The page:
BHP. This effect is called swabbing. The amount of Psw depends in PP. In either case, the risk of underbalanced pressure is immi-
on the speed of tripping, the viscosity of the mud and the diameter nent, and a kick is very likely to occur.
of the wellbore (Nguyen, 1996). The narrower the wellbore, the According to the relationship between rate of penetration and
more severe the swabbing effect would be. On the other hand, a drilling margin, as shown in Fig. 2 (Nguyen, 1996), when drilling
positive pressure gradient, Psg, is created when the drillstring is with a high differential pressure (e.g., point d in Fig. 2), a kick-in-
run into the wellbore (tripping in). This effect is called surging duced drop in pressure (e.g., the decrease in pressure from point
(Andersen, 1998). d to c) has a small effect on the penetration rate (i.e., D1), and is
Whether a decrease in BHP would cause a kick or not depends on not likely to be noticed. On the other hand, when drilling with a
the drilling margin or the down-hole differential pressure (Ander- low differential pressure (e.g. point b), a decrease in pressure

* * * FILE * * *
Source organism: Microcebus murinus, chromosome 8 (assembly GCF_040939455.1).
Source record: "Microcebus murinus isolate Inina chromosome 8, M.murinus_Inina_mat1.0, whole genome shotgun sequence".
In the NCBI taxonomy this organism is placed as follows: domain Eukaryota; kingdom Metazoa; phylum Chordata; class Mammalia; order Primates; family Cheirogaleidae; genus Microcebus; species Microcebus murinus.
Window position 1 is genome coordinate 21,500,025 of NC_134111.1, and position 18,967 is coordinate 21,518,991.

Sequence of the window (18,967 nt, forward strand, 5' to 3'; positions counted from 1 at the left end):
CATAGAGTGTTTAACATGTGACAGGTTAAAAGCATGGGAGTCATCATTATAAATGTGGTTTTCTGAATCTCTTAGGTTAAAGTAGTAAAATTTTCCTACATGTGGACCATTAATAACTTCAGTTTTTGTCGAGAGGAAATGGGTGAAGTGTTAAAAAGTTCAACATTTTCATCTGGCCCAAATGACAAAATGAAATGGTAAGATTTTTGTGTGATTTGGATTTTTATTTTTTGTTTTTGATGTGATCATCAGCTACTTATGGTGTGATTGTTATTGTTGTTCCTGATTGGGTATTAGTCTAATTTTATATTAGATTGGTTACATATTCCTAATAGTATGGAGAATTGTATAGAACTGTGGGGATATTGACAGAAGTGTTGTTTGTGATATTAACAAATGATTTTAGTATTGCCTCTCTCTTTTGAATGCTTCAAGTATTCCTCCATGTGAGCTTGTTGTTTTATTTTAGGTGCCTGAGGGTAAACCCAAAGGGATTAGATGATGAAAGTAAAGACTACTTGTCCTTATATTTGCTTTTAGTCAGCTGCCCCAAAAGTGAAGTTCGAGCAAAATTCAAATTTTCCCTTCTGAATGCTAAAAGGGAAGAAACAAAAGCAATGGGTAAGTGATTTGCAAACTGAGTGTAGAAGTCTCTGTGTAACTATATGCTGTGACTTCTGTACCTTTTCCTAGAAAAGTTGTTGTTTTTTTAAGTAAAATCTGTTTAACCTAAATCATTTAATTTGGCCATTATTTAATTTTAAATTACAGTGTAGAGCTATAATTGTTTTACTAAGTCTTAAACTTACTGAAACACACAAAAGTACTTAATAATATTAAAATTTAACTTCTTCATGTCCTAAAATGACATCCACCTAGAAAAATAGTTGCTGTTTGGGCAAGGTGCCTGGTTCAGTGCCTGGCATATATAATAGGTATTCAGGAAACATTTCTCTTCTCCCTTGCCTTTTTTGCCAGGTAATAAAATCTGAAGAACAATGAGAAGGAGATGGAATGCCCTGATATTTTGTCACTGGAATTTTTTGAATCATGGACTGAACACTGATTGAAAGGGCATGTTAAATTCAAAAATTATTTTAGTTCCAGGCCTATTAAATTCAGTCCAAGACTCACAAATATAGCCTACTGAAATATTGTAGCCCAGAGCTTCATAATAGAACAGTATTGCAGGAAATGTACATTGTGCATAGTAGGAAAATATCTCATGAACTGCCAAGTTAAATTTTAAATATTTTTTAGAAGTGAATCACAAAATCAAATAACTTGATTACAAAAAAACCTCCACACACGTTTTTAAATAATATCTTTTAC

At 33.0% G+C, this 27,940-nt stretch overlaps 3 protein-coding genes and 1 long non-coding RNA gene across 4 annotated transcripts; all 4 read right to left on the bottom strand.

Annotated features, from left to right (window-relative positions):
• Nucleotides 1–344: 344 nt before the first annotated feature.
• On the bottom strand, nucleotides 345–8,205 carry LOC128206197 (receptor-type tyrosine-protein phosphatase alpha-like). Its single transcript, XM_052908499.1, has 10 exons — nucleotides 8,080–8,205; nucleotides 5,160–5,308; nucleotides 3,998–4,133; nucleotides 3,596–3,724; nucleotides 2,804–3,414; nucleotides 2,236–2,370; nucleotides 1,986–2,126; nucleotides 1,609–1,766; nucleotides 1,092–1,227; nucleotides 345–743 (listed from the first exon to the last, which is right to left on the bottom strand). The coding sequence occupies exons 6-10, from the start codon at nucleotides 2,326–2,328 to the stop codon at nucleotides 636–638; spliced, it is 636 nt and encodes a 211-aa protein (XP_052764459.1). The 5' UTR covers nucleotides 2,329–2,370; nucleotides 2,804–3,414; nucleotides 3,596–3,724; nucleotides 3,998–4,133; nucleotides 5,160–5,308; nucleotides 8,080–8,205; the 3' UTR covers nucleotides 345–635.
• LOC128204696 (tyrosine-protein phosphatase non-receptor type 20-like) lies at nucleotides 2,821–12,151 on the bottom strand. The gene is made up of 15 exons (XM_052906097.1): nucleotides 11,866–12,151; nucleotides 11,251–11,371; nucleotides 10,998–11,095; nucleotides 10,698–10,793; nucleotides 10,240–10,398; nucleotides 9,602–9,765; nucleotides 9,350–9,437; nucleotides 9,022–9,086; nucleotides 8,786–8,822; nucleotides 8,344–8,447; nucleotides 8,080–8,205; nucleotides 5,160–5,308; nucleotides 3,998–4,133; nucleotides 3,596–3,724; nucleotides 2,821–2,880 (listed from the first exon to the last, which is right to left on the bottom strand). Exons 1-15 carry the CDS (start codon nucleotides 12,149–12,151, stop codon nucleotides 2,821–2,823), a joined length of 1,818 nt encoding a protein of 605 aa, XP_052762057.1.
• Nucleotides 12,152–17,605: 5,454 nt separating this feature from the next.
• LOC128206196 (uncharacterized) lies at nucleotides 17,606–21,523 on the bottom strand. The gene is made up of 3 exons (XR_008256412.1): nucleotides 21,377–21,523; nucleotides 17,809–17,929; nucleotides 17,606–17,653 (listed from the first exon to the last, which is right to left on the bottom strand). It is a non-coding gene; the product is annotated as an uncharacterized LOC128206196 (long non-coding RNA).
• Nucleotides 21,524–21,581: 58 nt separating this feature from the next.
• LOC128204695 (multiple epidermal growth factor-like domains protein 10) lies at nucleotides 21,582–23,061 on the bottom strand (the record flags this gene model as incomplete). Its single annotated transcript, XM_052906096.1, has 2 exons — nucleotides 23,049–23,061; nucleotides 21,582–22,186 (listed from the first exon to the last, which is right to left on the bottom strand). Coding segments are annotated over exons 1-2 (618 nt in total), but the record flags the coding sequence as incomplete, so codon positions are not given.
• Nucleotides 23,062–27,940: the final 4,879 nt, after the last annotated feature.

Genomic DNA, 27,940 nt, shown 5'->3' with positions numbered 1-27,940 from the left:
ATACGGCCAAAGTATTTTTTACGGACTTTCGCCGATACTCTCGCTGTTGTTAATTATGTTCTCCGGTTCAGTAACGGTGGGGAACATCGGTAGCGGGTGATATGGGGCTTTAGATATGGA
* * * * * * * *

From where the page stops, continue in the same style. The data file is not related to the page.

sen, 1998). The lower drilling margin, DPL, is defined as the differ- (e.g., the decrease in pressure from point b to a) has a noticeable
ence between the initial bottom hole pressure, BHP0, and the pore influence on the penetration rate (i.e., D2). Thus, from a kick detec-
pressure, i.e., DPL = BHP0  PP, while the upper drilling margin, tion point of view, the smaller the drilling differential pressure, the
DPU, is defined as the difference between the fracture pressure more probable the variation of the penetration rate, and conse-
and the initial bottom hole pressure, i.e., DPU = FP  BHP0. Assuming quently the kick, are to be noticed. Likewise, variations in drill-
both a constant pore pressure and a constant fracture pressure, as string torque and pumping pressure can be used to detect the kick.
long as the decrease in BHP is smaller than DPL, or the increase in Similar to drilling parameters, abnormal variations in opera-
BHP is smaller than DPU, neither a kick nor a fracture occurs. The tional parameters can be used to measure the extent to which well
drilling margins are decided considering the type of drilling. In shal- is exposed to LWC (particularly a kick). Accordingly, irregular
low waters an overbalanced drilling policy (DPL > 0) is usually taken changes in the volume of drilling mud in the mud tanks and trip
whereas in deep waters, near-balanced drilling (DPL  0) is pre- tank can be considered as kick signs. An anomalous decrease in